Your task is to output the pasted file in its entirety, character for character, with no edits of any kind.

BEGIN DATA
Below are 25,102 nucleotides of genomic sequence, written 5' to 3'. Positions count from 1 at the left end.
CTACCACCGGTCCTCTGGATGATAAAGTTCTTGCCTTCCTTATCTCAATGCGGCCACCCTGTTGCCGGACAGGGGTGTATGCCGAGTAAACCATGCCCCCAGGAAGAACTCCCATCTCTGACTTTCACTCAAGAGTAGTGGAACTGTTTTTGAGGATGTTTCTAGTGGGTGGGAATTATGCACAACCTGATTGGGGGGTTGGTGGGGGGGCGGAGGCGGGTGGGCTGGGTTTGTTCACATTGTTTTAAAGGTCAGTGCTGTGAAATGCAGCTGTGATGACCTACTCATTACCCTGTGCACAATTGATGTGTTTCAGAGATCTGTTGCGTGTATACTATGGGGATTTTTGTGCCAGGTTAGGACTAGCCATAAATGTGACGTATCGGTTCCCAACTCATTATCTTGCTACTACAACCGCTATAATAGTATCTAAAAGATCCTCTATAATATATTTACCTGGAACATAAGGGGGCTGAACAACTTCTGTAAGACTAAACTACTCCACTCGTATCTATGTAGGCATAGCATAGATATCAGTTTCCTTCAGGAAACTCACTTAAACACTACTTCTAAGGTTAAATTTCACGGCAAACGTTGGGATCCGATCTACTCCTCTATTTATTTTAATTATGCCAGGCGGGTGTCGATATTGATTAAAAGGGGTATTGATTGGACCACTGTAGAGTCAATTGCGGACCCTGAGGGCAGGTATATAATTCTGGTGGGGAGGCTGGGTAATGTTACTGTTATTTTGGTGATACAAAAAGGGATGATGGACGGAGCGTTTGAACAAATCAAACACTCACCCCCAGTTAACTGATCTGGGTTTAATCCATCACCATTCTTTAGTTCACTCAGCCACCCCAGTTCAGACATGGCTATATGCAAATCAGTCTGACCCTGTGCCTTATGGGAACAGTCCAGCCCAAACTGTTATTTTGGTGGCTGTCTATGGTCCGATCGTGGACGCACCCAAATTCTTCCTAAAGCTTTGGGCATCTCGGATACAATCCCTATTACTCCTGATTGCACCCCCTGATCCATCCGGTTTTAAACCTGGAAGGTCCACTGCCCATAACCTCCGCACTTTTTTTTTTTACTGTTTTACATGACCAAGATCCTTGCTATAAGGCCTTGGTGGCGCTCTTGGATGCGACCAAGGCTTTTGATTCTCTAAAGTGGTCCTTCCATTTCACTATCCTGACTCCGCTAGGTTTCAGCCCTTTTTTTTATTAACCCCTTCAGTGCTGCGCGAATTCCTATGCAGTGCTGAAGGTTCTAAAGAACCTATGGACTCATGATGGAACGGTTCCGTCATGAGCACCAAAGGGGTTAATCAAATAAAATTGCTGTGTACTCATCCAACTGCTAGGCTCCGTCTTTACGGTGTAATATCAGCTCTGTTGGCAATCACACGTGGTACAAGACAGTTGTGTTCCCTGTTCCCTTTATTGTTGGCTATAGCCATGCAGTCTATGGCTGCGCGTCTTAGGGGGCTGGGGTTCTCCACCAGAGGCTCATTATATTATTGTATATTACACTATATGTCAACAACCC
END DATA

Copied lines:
Below are 25,102 nucleotides of genomic sequence, written 5' to 3'. Positions count from 1 at the left end.
CTACCACCGGTCCTCTGGATGATAAAGTTCTTGCCTTCCTTATCTCAATGCGGCCACCCTGTTGCCGGACAGGGGTGTATGCCGAGTAAACCATGCCCCCAGGAAGAACTCCCATCTCTGACTTTCACTCAAGAGTAGTGGAACTGTTTTTGAGGATGTTTCTAGTGGGTGGGAATTATGCACAACCTGATTGGGGGGTTGGTGGGGGGGCGGAGGCGGGTGGGCTGGGTTTGTTCACATTGTTTTAAAGGTCAGTGCTGTGAAATGCAGCTGTGATGACCTACTCATTACCCTGTGCACAATTGATGTGTTTCAGAGATCTGTTGCGTGTATACTATGGGGATTTTTGTGCCAGGTTAGGACTAGCCATAAATGTGACGTATCGGTTCCCAACTCATTATCTTGCTACTACAACCGCTATAATAGTATCTAAAAGATCCTCTATAATATATTTACCTGGAACATAAGGGGGCTGAACAACTTCTGTAAGACTAAACTACTCCACTCGTATCTATGTAGGCATAGCATAGATATCAGTTTCCTTCAGGAAACTCACTTAAACACTACTTCTAAGGTTAAATTTCACGGCAAACGTTGGGATCCGATCTACTCCTCTATTTATTTTAATTATGCCAGGCGGGTGTCGATATTGATTAAAAGGGGTATTGATTGGACCACTGTAGAGTCAATTGCGGACCCTGAGGGCAGGTATATAATTCTGGTGGGGAGGCTGGGTAATGTTACTGTTATTTTGGTGATACAAAAAGGGATGATGGACGGAGCGTTTGAACAAATCAAACACTCACCCCCAGTTAACTGATCTGGGTTTAATCCATCACCATTCTTTAGTTCACTCAGCCACCCCAGTTCAGACATGGCTATATGCAAATCAGTCTGACCCTGTGCCTTATGGGAACAGTCCAGCCCAAACTGTTATTTTGGTGGCTGTCTATGGTCCGATCGTGGACGCACCCAAATTCTTCCTAAAGCTTTGGGCATCTCGGATACAATCCCTATTACTCCTGATTGCACCCCCTGATCCATCCGGTTTTAAACCTGGAAGGTCCACTGCCCATAACCTCCGCACTTTTTTTTTTTACTGTTTTACATGACCAAGATCCTTGCTATAAGGCCTTGGTGGCGCTCTTGGATGCGACCAAGGCTTTTGATTCTCTAAAGTGGTCCTTCCATTTCACTATCCTGACTCCGCTAGGTTTCAGCCCTTTTTTTTATTAACCCCTTCAGTGCTGCGCGAATTCCTATGCAGTGCTGAAGGTTCTAAAGAACCTATGGACTCATGATGGAACGGTTCCGTCATGAGCACCAAAGGGGTTAATCAAATAAAATTGCTGTGTACTCATCCAACTGCTAGGCTCCGTCTTTACGGTGTAATATCAGCTCTGTTGGCAATCACACGTGGTACAAGACAGTTGTGTTCCCTGTTCCCTTTATTGTTGGCTATAGCCATGCAGTCTATGGCTGCGCGTCTTAGGGGGCTGGGGTTCTCCACCAGAGGCTCATTATATTATTGTATATTACACTATATGTCAACAACCC